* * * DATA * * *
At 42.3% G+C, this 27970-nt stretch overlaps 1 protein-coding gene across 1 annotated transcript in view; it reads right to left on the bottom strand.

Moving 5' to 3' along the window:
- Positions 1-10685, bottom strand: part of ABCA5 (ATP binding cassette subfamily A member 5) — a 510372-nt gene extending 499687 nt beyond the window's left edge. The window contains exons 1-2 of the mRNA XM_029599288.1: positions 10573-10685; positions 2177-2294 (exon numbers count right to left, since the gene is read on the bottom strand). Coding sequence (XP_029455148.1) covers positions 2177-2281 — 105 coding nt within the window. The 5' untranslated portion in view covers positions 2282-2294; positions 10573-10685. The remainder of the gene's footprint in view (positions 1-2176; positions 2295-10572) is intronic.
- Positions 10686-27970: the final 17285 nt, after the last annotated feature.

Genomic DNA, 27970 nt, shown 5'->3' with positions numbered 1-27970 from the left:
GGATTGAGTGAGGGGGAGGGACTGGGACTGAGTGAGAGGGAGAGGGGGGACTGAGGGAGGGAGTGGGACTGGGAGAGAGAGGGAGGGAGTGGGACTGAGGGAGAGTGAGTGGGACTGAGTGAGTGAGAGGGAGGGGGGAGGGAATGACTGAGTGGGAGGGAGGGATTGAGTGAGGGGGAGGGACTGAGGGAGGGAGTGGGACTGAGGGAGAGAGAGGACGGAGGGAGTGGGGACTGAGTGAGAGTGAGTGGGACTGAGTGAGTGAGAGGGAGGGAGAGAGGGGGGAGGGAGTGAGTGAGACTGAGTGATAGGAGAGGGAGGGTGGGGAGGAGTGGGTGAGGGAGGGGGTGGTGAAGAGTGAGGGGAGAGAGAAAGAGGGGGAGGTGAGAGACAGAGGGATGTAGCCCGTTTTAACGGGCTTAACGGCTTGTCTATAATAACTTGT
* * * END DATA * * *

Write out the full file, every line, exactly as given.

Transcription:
At 42.3% G+C, this 27970-nt stretch overlaps 1 protein-coding gene across 1 annotated transcript in view; it reads right to left on the bottom strand.

Moving 5' to 3' along the window:
- Positions 1-10685, bottom strand: part of ABCA5 (ATP binding cassette subfamily A member 5) — a 510372-nt gene extending 499687 nt beyond the window's left edge. The window contains exons 1-2 of the mRNA XM_029599288.1: positions 10573-10685; positions 2177-2294 (exon numbers count right to left, since the gene is read on the bottom strand). Coding sequence (XP_029455148.1) covers positions 2177-2281 — 105 coding nt within the window. The 5' untranslated portion in view covers positions 2282-2294; positions 10573-10685. The remainder of the gene's footprint in view (positions 1-2176; positions 2295-10572) is intronic.
- Positions 10686-27970: the final 17285 nt, after the last annotated feature.

Genomic DNA, 27970 nt, shown 5'->3' with positions numbered 1-27970 from the left:
GGATTGAGTGAGGGGGAGGGACTGGGACTGAGTGAGAGGGAGAGGGGGGACTGAGGGAGGGAGTGGGACTGGGAGAGAGAGGGAGGGAGTGGGACTGAGGGAGAGTGAGTGGGACTGAGTGAGTGAGAGGGAGGGGGGAGGGAATGACTGAGTGGGAGGGAGGGATTGAGTGAGGGGGAGGGACTGAGGGAGGGAGTGGGACTGAGGGAGAGAGAGGACGGAGGGAGTGGGGACTGAGTGAGAGTGAGTGGGACTGAGTGAGTGAGAGGGAGGGAGAGAGGGGGGAGGGAGTGAGTGAGACTGAGTGATAGGAGAGGGAGGGTGGGGAGGAGTGGGTGAGGGAGGGGGTGGTGAAGAGTGAGGGGAGAGAGAAAGAGGGGGAGGTGAGAGACAGAGGGATGTAGCCCGTTTTAACGGGCTTAACGGCTTGTCTATAATAACTTGT